In its Sunday editorial, The Washington Post takes an upbeat post-election look at the prospects for stalled trade agreements, especially the pending U.S.-Korea Free Trade Agreement. With the Republicans running the House, the article notes that some key House committee positions — chairman of Ways and Means and chairman of its trade subcommittee — will likely be held by legislators who call themselves free-traders. There is a note of caution, however, about the role of the new Tea Party members, who may not be as supportive of international trade. But, the Post notes, former U.S. Trade Representative under President Bush, Rob Portman, handily won the Senate seat in Ohio, which may mean there’s less opposition to trade than commonly thought.
In Seoul, South Korea, today top U.S. and Korean trade negotiators are trying to resolve some differences relating to autos and beef so the negotiations will be complete before President Obama and South Korean President Lee Myung-bak meet Thursday at a summit before the G-20 meeting. The trade pact would be the largest economic agreement since NAFTA and would substantially reduce both tariff and non-tariff barriers on both sides. Other countries have moved ahead in signing trade agreements with South Korea, most notably the European Union, and the U.S. would be at a considerable advantage if it backs away from its own Korea agreement.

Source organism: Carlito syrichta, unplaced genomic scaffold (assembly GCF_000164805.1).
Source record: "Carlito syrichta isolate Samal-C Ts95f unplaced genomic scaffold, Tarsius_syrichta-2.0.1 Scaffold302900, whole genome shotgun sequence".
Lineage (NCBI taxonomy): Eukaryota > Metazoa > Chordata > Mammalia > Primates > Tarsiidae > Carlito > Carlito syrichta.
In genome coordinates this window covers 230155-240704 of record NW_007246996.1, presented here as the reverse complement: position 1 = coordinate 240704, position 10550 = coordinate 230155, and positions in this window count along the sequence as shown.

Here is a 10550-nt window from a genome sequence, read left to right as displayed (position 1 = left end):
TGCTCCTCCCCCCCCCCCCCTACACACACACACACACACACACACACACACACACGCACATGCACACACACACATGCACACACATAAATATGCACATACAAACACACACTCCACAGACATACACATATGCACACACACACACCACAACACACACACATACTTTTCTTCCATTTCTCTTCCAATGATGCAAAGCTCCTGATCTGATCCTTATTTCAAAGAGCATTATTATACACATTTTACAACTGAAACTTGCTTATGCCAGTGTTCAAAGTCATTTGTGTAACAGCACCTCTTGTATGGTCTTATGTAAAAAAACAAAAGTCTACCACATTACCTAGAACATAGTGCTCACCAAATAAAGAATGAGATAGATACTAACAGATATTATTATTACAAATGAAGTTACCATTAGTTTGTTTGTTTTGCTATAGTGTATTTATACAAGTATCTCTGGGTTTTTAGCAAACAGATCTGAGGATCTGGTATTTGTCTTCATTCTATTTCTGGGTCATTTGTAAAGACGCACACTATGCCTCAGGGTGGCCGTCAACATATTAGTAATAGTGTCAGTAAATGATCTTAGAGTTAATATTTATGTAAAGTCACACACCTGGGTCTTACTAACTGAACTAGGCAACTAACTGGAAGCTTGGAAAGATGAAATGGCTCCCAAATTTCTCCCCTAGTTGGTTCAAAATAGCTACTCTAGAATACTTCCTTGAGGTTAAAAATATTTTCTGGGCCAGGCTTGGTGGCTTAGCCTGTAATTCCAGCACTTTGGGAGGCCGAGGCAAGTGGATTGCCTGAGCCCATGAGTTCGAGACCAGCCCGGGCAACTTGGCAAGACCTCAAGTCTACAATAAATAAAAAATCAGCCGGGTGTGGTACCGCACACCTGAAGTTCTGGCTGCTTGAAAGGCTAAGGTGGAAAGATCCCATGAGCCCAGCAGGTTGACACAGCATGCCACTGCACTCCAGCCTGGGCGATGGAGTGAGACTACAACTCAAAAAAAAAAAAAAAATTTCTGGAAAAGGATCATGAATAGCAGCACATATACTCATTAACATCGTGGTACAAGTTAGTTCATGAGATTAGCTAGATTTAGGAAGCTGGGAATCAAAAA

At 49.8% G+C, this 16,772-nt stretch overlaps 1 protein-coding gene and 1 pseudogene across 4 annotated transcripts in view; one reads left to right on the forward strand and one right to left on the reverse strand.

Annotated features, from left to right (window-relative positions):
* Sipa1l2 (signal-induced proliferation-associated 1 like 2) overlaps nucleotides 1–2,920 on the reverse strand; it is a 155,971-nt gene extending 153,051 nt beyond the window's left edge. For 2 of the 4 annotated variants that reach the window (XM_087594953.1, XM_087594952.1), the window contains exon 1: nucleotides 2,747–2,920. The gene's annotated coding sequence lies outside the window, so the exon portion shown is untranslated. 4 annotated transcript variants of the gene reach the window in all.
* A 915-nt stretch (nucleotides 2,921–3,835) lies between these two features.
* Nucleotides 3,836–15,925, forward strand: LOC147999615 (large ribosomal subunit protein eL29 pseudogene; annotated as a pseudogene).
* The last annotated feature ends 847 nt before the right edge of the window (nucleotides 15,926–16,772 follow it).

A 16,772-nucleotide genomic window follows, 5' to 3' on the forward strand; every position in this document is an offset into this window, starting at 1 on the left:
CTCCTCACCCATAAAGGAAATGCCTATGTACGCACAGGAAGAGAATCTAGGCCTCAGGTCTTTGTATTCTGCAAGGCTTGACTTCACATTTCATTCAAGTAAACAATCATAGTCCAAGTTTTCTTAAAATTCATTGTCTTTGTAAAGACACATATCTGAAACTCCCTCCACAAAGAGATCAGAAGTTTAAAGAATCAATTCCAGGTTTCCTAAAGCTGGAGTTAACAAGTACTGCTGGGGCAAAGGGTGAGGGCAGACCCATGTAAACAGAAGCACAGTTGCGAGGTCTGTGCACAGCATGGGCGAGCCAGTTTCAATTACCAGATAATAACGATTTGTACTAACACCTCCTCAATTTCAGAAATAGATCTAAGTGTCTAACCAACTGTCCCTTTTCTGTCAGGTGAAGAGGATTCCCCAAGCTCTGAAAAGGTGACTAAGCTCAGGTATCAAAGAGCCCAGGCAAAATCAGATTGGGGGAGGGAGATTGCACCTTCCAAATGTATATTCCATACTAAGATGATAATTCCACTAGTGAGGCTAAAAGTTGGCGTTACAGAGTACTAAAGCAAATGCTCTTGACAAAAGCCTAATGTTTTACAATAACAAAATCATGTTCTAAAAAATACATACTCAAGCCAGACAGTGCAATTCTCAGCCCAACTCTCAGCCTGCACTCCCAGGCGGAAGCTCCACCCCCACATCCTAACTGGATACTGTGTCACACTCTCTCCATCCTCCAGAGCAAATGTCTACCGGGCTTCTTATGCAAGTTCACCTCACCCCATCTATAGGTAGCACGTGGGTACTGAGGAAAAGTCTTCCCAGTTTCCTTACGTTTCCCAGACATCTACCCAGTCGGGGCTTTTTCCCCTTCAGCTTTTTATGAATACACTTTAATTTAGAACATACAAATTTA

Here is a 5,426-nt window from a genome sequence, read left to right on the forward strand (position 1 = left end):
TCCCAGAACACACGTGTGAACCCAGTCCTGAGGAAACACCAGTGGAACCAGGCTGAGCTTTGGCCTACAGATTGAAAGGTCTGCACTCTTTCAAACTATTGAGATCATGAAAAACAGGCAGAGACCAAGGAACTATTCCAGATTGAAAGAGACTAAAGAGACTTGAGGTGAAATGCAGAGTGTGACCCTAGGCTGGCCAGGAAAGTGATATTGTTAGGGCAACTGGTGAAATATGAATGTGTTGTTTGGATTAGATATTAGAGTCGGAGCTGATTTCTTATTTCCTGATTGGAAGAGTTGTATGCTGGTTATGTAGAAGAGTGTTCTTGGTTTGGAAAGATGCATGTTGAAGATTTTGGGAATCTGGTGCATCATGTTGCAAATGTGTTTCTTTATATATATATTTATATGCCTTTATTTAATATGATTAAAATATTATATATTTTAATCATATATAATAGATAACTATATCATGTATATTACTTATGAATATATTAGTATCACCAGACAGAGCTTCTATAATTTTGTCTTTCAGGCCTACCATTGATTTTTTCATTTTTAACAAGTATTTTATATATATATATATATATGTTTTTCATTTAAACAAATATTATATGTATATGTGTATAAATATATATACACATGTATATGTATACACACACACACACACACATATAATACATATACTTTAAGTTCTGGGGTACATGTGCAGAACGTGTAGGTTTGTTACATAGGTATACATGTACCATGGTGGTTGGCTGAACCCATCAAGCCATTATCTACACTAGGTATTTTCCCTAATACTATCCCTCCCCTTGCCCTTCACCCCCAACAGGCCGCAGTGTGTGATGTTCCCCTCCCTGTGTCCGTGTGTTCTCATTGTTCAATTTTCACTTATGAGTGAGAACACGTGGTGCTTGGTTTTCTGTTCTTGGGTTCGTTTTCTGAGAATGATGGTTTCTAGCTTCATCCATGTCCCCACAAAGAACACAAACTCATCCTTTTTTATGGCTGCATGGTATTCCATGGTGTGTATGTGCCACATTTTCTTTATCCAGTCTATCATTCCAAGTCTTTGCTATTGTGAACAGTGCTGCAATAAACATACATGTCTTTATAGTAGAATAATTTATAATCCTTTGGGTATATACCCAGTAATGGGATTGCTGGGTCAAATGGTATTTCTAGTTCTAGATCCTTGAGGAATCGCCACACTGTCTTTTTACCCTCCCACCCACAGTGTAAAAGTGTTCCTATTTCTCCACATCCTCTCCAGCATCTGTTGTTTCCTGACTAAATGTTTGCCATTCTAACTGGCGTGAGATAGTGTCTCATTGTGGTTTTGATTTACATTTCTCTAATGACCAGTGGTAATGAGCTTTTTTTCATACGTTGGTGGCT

The Washington Post editorial also points out not only the economic but the important geopolitical ties that a U.S.-Korea FTA and other pending FTAs would further:
At stake is not only economic growth, but also the strategic balance in Asia. As China rises, this agreement would help keep the peace by binding two long-time democratic allies closer. Similar arguments apply to stalled agreements with two U.S. allies in Latin America, Colombia and Panama. The finalization and swift congressional approval of all three pacts should be among Mr. Obama’s highest priorities for 2011.